By James Gibson
(WINDSOR, ON) – When friends and family travel the 401 to visit from afar, I usually head south to Colchester, or what used to be called Hackett’s Landing. There we indulge in tasting the fermented grapes from the surrounding wine country.
Other visitors, divers to be specific, are more interested in what lies offshore and are likely to contact my friend, Mike Drexler for equipment and advice, or for a short morning lesson. But, of course, later, if I know divers, they also taste the wine.
No stranger to water, Mike spent his youth in his parents’ backyard pool, on the family and an uncle’s boat, and at his grandparent’s cottage in Oxley. He is now involved with the operation of the Colchester Guardian Rescue boat.
With this water background such a big part of his life it was only natural for him to also explore beneath the surface. He started diving in 1992 and his first shipwreck dive was on the M.I. Wilcox.
His experience and training progressed rapidly to include deep mixed gas decompression diving and more recently he became an instructor for the International Association of Nitrox and Technical Divers (IANTD). Some of his early diving education included a marine archaeology survey course with a seminar on wooden ship construction.
After becoming a Dive master in 1996 and an Instructor in 2011, he decided to turn his attention to the need for diving equipment, services and instruction in Colchester. Thus, Drexler Diving Systems was started with its mission to fill the need and promote local diving in Western Lake Erie.
Since its inception, many individuals, all the local Colchester businesses, and the town council have been very supportive. Virtually everyone Mike has spoken to believes that the business is a good idea, good for local tourism, and good for the local economy. Mike’s plans are to expand the business through the development and promotion of safe SCUBA and snorkelling in the area.
In the 1800s, water was the highway of commerce- coal, produce- and of travel- general travellers, runaway slaves. On this surface, of course, accidents occurred and became ship wrecks.
Today there are nearly 50 publicly known wrecks in the Canadian waters of Western Lake Erie and the Pelee Passage. The closest to Colchester is the site of a new find, second is the aforementioned M.I. Wilcox located 1/2 mile from the harbour, followed by the Manhattan, the Grand Traverse, the Oxley Wreck, and the George Worthington. On Saturday, July 23, 1887, for instance, the George Worthington, a two-masted schooner delivering coal, sank after a collision and now lies off the Colchester reef and its light in 38 feet of water. On Monday, October 19, 1896 the Grand Traverse, while delivering apples had a collision and now lies in 40 feet of water. Then on Tuesday, May 8, 1906, a third vessel, the M.I. Wilcox, the closest at less than a mile from shore, sprung a leak while anchored in a gale.
Mike Drexler, however, discovered and photographed a new find and named it Jana’s Wreck. At less than ten feet below the surface, this newly discovered wreck is within snorkelling distance. But if you stand on the Colchester Harbour pier and look west and offshore a short distance, you’ll see an old bleach bottle marking the spot. It is only 7-8 feet above the top of the ship’s unusually sized 7 X 24 foot boiler.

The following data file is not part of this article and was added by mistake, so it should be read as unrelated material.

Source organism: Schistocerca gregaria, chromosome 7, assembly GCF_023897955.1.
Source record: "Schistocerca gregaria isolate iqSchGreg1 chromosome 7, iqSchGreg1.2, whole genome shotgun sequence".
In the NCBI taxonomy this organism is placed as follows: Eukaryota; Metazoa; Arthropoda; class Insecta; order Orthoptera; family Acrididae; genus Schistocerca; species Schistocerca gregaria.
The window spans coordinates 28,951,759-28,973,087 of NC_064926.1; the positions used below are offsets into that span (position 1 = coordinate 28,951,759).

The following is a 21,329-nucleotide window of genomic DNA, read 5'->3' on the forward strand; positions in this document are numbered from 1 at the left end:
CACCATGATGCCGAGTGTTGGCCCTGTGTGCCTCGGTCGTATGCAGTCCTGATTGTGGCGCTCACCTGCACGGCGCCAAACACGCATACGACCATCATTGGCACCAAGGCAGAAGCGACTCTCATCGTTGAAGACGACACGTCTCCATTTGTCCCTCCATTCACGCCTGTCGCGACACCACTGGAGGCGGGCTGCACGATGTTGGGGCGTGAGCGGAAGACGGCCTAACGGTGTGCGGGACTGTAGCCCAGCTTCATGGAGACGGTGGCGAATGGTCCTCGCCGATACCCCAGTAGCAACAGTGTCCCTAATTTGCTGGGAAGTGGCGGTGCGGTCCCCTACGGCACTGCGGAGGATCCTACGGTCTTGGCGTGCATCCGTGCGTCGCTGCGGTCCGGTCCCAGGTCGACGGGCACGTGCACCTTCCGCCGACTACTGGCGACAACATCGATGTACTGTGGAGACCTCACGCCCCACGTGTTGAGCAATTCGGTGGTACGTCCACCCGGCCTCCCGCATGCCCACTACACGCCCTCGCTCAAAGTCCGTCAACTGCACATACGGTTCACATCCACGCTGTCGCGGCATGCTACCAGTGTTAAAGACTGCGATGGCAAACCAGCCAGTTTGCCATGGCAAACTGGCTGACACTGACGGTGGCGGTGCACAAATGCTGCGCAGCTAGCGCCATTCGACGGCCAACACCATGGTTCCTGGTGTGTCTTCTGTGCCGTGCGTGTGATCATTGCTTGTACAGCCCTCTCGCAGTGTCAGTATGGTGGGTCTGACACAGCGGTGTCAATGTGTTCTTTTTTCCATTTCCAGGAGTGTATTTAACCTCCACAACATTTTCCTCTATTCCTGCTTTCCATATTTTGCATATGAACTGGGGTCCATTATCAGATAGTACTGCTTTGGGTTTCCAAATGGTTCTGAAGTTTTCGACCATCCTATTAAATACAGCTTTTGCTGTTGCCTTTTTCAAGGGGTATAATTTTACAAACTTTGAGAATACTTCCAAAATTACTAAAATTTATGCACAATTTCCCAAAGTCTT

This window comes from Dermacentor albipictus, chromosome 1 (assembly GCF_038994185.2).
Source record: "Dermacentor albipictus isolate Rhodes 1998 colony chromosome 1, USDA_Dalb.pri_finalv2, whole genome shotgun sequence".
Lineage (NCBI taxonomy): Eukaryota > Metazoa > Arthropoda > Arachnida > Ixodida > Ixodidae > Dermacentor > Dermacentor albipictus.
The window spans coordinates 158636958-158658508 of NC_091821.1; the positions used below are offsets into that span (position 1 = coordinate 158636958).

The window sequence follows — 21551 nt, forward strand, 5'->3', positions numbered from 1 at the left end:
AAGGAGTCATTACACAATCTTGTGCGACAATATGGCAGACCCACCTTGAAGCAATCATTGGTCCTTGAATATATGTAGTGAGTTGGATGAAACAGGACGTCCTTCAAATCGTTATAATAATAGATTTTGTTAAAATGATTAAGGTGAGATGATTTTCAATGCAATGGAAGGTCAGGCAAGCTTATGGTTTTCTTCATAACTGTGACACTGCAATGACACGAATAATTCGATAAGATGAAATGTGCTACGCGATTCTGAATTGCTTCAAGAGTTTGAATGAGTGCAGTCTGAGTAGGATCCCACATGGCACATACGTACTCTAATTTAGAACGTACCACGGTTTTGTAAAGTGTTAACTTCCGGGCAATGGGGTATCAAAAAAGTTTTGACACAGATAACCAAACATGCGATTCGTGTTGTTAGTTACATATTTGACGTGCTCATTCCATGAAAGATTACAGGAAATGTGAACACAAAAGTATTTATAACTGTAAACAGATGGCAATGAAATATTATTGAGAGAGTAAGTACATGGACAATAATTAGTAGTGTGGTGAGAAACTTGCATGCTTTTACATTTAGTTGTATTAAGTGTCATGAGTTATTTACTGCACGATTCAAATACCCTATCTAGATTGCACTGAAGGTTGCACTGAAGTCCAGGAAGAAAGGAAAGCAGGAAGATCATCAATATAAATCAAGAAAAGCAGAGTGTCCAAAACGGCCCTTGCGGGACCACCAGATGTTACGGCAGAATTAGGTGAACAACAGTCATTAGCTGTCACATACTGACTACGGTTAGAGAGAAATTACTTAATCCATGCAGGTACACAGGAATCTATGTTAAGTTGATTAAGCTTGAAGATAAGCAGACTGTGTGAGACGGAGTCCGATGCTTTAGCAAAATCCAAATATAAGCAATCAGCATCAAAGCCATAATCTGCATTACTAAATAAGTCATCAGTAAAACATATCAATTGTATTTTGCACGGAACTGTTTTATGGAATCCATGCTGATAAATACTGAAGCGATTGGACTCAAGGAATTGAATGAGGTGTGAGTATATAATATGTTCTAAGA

The true nature of this wreck was not always evident. Many years ago, while diving, Mike sighted what seemed like a pile of junk. As the years passed, and low water levels and nearly ice free winters over the past few years allowed wave action to scour the protective sand from the bottom, it became recognizable as a full 200 foot steam-powered, side-paddle-wheeler vessel.
Since then, Mike has more fully explored and photographed the wreck using traditional photography plus side-scan sonar. One interesting discovery was a manufacturer’s name plate- Tallcot & Underhill of Oswego NY– on the capstan, a vertical-axled rotating machine developed for use on ships to apply force to ropes, cables, and hawsers.
Mike believes the boat was once run up on the beach where it was salvaged, probably by the Hackett brothers, a local salvage company, as evidenced by the missing steam engine, paddle wheels, and a large section of the hull. A lot of the machinery was also dismantled and a number of the boat’s pieces disconnected.
I interviewed Mike at his shop and at Colchester Harbour on the subject of his fledging business and its relation to his discovery of Jana’s Wreck.
James Gibson: What were your early goals?
Mike Drexler: In diving: So many wrecks, so little time. In business: Top quality combined with good old fashioned small town service. Deep down, it’s the details that count.
JG: Did you have any hobbies that influenced your venture?
MD: Fishing, boating and swimming got me into diving. Diving got me into the dive business.
JG: Is there any competition now? Was there any before?
MD: While there are other dive shops in Windsor and Essex County, most are a significant distance away, do not maintain significant inventories, are operated as hobbies with irregular business hours, lack knowledgeable staff or do not offer the equipment, services and/or instruction that Drexler Diving Systems does.
JG: What have been the highs and some lows in your venture?
MD: It’s always exciting to bring in the next shipment of new gear, see happy customers come back smiling like kids in a candy store, hear the laughter from divers just having fun diving and seeing the smiles on students faces when they have accomplished something they thought they could never do.
Like any business, slow days are no fun.
JG: How does the discovery of Jana’s wreck work into your business?
MD: It’s not only a very interesting dive that is good for hours of exploration but also makes a great site for training and snorkelling. Furthermore, the shop is less than 2 blocks from the harbour and the wreck site.